Outdoor furniture that would hold up well on Dagobah?
April 29, 2016 11:12 AM   Subscribe

I'm buying a new house, and it will have a deck, and I want to buy ALL THE FURNITURE! Mr. Rachael and I are in disagreement about what kind of outdoor furniture would hold up best in our climate (Eastern Shore of Maryland, perpetual 200% humidity).

He thinks something like this would be best - chairs with synthetic material built in - while I wonder if it would be a better idea to assume that anything non-metal is going to get moldy and grodilated, and get something more like this with removable, replaceable cushions.

Additionally, I'm not sure what kind of tabletop (metal, glass, tile) will be easiest to clean, and will stay un-gross longest.

We will have a shed to put cushions in, but probably nowhere big enough to store the entire set during the winter.

What say you?
posted by missrachael to Shopping (12 answers total) 2 users marked this as a favorite
 
We have something like the first link and I HATE IT. It gets so gross every year and we have to power wash it because we don't bring it inside off-season.

My neighbors have removable cushions and a Rubbermaid cushion container on their deck. I guess the only downside would be feeling like you have to put everything away either when it looks like rain or maybe every time you're done using the furniture? That's what they do, I think. I think they just remove the cushions after parties/deck nights/whatever.

I vote for cushions and the Rubbermaid storage container.
posted by cooker girl at 11:20 AM on April 29, 2016 [2 favorites]


I vote for removable cushions. When we bought our patio set we bought covers for the winter, but left the cushions on all summer. Over time the stain and water resistance wears off and they got nasty, started holding water, and then got moldy. The furniture itself is just fine, so we bought replacement cushions (not cheap) and one of those rubbermaid deck boxes. We are so, so much happier with this arrangement. It only takes a few minutes to grab the cushions and put them on, we put them away when we're not using them, and they continue to look brand new.

I know the first set you linked to doesn't really have cushions, but I know people with sets like that and they get dirty instantly and always feel gross to me.

Any tabletop is going to get gross and need a nice wipe-down before you use it, so I would look for something easy to clean.
posted by thejanna at 11:28 AM on April 29, 2016


I'd recommend looking at teak wood patio furniture. Teak handles the elements beautifully and with little maintenance needed. Add some colorful cushions, and you're done.
posted by hydra77 at 11:40 AM on April 29, 2016


Yes, if you can afford it teak or similar wooden furniture is really a lot better than metal, cushions, or anything that you might call fabric.
posted by ssg at 11:43 AM on April 29, 2016 [2 favorites]


Glass always looks gross to me even after I spend 20 minutes cleaning it. YMMV. I'm a big fan of owning a couple outdoor tablecloths to just throw over the table when you plan on sitting outside, and then folding up or throwing in the wash after you're done.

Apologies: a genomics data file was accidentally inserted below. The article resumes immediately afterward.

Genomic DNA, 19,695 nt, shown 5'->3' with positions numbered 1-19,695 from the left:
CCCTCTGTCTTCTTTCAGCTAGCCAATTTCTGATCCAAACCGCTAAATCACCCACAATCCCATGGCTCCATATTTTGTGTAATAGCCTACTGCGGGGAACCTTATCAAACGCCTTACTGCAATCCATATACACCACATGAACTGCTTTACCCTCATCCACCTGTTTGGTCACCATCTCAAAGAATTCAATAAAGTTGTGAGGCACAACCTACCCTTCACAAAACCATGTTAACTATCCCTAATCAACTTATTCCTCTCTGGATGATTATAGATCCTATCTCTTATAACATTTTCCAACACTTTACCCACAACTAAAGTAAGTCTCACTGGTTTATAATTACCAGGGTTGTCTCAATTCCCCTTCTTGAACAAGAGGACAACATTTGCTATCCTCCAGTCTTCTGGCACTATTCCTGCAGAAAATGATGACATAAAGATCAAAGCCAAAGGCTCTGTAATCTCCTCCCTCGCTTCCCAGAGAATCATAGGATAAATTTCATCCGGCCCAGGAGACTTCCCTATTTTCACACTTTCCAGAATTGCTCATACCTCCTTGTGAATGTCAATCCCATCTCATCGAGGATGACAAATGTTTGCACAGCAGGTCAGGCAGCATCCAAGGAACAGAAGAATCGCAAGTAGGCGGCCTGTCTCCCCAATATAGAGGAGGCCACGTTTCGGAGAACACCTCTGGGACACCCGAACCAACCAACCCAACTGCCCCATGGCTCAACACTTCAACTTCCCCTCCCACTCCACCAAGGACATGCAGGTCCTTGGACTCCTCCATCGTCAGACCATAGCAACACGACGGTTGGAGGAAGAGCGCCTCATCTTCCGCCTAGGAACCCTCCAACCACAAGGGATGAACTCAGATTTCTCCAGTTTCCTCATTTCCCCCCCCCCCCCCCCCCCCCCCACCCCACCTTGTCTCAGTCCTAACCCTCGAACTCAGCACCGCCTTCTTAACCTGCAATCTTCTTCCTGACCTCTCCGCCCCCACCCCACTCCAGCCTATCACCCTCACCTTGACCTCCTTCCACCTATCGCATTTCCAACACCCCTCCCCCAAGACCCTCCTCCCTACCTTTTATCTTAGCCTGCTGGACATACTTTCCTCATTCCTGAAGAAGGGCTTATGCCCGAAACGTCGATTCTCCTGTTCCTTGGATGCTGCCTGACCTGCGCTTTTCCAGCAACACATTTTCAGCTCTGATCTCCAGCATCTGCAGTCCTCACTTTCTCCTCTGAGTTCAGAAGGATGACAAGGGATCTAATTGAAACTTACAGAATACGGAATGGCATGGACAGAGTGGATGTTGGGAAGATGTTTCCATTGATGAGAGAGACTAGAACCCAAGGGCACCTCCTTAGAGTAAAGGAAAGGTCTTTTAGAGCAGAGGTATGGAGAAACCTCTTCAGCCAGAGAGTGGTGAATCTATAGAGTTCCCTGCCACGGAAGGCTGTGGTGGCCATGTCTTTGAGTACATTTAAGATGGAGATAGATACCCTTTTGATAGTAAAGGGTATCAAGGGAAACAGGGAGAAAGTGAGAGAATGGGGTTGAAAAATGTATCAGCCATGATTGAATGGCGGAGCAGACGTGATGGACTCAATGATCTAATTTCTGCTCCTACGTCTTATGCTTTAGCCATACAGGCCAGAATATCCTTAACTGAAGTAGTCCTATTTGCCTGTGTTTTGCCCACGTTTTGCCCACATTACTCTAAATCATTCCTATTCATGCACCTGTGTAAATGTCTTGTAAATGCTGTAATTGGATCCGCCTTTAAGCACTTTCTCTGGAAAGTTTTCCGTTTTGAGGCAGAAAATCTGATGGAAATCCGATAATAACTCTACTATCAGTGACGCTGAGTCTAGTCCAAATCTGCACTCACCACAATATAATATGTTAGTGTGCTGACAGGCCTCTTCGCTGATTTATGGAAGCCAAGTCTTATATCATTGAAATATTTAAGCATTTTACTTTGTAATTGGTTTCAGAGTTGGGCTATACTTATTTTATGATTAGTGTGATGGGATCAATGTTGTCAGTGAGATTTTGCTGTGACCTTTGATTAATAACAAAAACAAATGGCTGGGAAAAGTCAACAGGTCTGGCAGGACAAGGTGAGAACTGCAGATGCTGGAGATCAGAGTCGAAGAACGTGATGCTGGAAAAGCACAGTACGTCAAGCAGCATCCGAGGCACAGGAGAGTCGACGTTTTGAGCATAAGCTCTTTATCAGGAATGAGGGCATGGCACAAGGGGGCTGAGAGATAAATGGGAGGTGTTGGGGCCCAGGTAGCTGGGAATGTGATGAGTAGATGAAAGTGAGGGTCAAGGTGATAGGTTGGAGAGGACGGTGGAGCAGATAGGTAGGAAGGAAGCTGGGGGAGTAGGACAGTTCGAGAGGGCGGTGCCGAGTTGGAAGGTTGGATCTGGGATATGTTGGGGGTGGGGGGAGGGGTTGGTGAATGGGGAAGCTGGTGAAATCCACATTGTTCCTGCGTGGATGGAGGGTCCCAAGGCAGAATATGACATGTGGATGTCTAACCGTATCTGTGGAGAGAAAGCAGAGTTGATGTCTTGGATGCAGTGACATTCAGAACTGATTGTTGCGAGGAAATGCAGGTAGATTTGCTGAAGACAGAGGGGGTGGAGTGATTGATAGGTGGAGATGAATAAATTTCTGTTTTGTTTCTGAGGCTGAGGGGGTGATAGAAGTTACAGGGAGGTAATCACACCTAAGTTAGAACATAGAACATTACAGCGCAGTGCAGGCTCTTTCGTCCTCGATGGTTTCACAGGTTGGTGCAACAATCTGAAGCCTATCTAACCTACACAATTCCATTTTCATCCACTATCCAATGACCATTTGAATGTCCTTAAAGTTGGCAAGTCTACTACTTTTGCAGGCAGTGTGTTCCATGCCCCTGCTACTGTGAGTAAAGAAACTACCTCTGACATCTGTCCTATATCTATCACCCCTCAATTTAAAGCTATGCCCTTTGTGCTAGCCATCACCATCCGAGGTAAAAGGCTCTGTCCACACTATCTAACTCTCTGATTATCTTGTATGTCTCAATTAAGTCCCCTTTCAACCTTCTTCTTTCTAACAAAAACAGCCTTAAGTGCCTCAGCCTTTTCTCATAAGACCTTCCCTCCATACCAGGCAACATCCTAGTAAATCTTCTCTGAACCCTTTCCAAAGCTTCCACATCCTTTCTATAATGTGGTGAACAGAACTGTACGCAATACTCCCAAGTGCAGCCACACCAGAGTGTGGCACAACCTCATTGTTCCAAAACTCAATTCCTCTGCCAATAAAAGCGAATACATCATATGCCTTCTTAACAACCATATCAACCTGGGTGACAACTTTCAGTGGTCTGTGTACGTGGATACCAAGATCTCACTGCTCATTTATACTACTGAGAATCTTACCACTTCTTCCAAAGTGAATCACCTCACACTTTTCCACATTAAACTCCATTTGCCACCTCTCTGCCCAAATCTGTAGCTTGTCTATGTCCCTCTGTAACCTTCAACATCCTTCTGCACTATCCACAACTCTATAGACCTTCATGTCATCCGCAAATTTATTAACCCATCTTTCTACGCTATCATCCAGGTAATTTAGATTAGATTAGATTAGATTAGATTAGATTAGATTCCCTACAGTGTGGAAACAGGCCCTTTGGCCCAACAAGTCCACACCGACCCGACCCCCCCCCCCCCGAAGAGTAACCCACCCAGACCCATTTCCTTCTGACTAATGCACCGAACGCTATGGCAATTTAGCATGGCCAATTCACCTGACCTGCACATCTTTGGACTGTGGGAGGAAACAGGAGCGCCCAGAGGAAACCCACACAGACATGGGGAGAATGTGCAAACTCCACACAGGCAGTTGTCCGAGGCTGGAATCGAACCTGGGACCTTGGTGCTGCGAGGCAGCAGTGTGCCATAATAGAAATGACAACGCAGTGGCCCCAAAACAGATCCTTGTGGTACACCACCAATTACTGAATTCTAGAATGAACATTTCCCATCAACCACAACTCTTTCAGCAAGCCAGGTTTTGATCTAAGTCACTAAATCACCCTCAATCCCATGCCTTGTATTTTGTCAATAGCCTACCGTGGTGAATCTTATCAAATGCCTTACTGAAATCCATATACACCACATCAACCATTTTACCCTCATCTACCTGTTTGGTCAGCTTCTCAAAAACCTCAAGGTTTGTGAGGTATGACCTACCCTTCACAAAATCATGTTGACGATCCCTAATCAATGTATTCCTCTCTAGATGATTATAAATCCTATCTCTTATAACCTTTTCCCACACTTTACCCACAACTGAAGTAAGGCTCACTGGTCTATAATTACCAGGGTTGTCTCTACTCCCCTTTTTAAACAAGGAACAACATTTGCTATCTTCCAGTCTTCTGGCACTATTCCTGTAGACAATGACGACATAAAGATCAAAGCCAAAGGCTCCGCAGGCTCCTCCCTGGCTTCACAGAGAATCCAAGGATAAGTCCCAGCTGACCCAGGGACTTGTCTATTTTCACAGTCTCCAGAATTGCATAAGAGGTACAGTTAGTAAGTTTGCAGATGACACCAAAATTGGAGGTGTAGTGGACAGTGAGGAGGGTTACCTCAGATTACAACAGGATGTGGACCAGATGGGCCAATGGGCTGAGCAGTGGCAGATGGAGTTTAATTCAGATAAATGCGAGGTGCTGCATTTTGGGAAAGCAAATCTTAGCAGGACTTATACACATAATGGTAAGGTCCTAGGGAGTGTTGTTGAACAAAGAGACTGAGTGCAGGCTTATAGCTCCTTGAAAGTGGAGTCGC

posted by gatorae at 11:46 AM on April 29, 2016 [2 favorites]


Glass, dirty and grungy it will be, and difficult to clean, even with the Force by your side, hmmm.

(However, we do have some metal chairs similar to your first link. We got them used several (10?) years ago, and they still look decent with little maintenance. I just checked and the paint is pealing along the bases, though).
posted by lharmon at 12:08 PM on April 29, 2016 [3 favorites]


Synthetics all eventually break down with exposure to sun, so I would avoid anything that's synthetic and not replaceable.

thirding teak. It's hard to beat teak for looking good forever.
posted by gregr at 12:37 PM on April 29, 2016


Teak is the best for outdoor weathering situations. All of the wood on every boat my parents owned was teak. It never split or splintered.

However, you either need to learn to love the look of weathered teak or commit yourself to reconditioning it on a regular basis. My parents hated silver teak, so it was up to me and my brother to clean and refinish all the teak three or four times every summer.

Personally, I always found outdoor cushions to be a hassle. I'd look for furniture that was plenty comfortable without cushions.
posted by xyzzy at 12:52 PM on April 29, 2016


Teak sounds great.... it's so expensive though! Follow-up question: best places to buy teak?
posted by missrachael at 1:04 PM on April 29, 2016


We've got some colorful stuff made of recycled plastic, and it's lasted well. Pricy, though, and you have to be ok with the look.
posted by snickerdoodle at 1:44 PM on April 29, 2016


I am fortunate enough to have been gifted a teak table set which was originally from Pottery Barn. Here's one set that's semi-reasonably priced. Ours has folding chairs and a bench, which is nice. Everything could theoriteically fit under the table, and then it can all be covered in the winter. Definitely more expensive than your original choices, but a long-term investment.

Ours had a nice chocolate finish on it, but it's wearing off, and we'll probably just let it weather to a gray color.
posted by hydra77 at 2:28 PM on April 29, 2016


I grew up in Wilmington NC, not too far from E. MD and also with high humidity. We had lots of rattan, a less expensive alternative to teak. Here's a nice seating set for not too much money. The cushions are "weatherproof" they say.
posted by MovableBookLady at 7:31 PM on April 29, 2016


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